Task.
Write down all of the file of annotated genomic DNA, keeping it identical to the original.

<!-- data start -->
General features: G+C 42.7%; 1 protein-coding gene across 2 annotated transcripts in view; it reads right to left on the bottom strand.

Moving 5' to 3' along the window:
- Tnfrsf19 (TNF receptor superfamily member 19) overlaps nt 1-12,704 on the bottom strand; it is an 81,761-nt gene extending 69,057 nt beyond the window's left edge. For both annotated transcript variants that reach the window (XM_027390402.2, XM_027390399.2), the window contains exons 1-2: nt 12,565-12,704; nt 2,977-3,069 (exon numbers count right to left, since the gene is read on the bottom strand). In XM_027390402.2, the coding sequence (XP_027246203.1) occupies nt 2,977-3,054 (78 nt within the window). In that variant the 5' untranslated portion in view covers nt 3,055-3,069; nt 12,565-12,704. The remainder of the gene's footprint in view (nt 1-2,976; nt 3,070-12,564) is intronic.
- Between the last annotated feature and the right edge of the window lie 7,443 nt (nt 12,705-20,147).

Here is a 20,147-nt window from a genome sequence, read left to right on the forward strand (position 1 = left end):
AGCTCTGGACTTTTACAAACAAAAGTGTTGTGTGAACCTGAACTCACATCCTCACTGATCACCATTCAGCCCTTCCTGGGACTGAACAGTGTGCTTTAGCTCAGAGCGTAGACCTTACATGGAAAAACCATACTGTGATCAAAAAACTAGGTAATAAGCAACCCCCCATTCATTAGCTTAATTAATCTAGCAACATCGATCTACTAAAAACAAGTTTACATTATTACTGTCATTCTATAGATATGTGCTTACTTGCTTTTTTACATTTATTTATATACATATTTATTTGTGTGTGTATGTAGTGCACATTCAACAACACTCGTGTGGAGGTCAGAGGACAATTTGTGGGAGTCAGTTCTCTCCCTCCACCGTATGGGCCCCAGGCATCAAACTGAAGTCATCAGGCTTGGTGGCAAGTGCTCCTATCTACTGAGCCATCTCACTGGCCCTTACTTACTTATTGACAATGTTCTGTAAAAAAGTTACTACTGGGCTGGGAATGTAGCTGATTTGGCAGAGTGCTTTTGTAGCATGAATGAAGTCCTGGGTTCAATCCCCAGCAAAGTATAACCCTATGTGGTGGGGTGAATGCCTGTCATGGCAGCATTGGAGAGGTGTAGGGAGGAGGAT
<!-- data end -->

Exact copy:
General features: G+C 42.7%; 1 protein-coding gene across 2 annotated transcripts in view; it reads right to left on the bottom strand.

Moving 5' to 3' along the window:
- Tnfrsf19 (TNF receptor superfamily member 19) overlaps nt 1-12,704 on the bottom strand; it is an 81,761-nt gene extending 69,057 nt beyond the window's left edge. For both annotated transcript variants that reach the window (XM_027390402.2, XM_027390399.2), the window contains exons 1-2: nt 12,565-12,704; nt 2,977-3,069 (exon numbers count right to left, since the gene is read on the bottom strand). In XM_027390402.2, the coding sequence (XP_027246203.1) occupies nt 2,977-3,054 (78 nt within the window). In that variant the 5' untranslated portion in view covers nt 3,055-3,069; nt 12,565-12,704. The remainder of the gene's footprint in view (nt 1-2,976; nt 3,070-12,564) is intronic.
- Between the last annotated feature and the right edge of the window lie 7,443 nt (nt 12,705-20,147).

Here is a 20,147-nt window from a genome sequence, read left to right on the forward strand (position 1 = left end):
AGCTCTGGACTTTTACAAACAAAAGTGTTGTGTGAACCTGAACTCACATCCTCACTGATCACCATTCAGCCCTTCCTGGGACTGAACAGTGTGCTTTAGCTCAGAGCGTAGACCTTACATGGAAAAACCATACTGTGATCAAAAAACTAGGTAATAAGCAACCCCCCATTCATTAGCTTAATTAATCTAGCAACATCGATCTACTAAAAACAAGTTTACATTATTACTGTCATTCTATAGATATGTGCTTACTTGCTTTTTTACATTTATTTATATACATATTTATTTGTGTGTGTATGTAGTGCACATTCAACAACACTCGTGTGGAGGTCAGAGGACAATTTGTGGGAGTCAGTTCTCTCCCTCCACCGTATGGGCCCCAGGCATCAAACTGAAGTCATCAGGCTTGGTGGCAAGTGCTCCTATCTACTGAGCCATCTCACTGGCCCTTACTTACTTATTGACAATGTTCTGTAAAAAAGTTACTACTGGGCTGGGAATGTAGCTGATTTGGCAGAGTGCTTTTGTAGCATGAATGAAGTCCTGGGTTCAATCCCCAGCAAAGTATAACCCTATGTGGTGGGGTGAATGCCTGTCATGGCAGCATTGGAGAGGTGTAGGGAGGAGGAT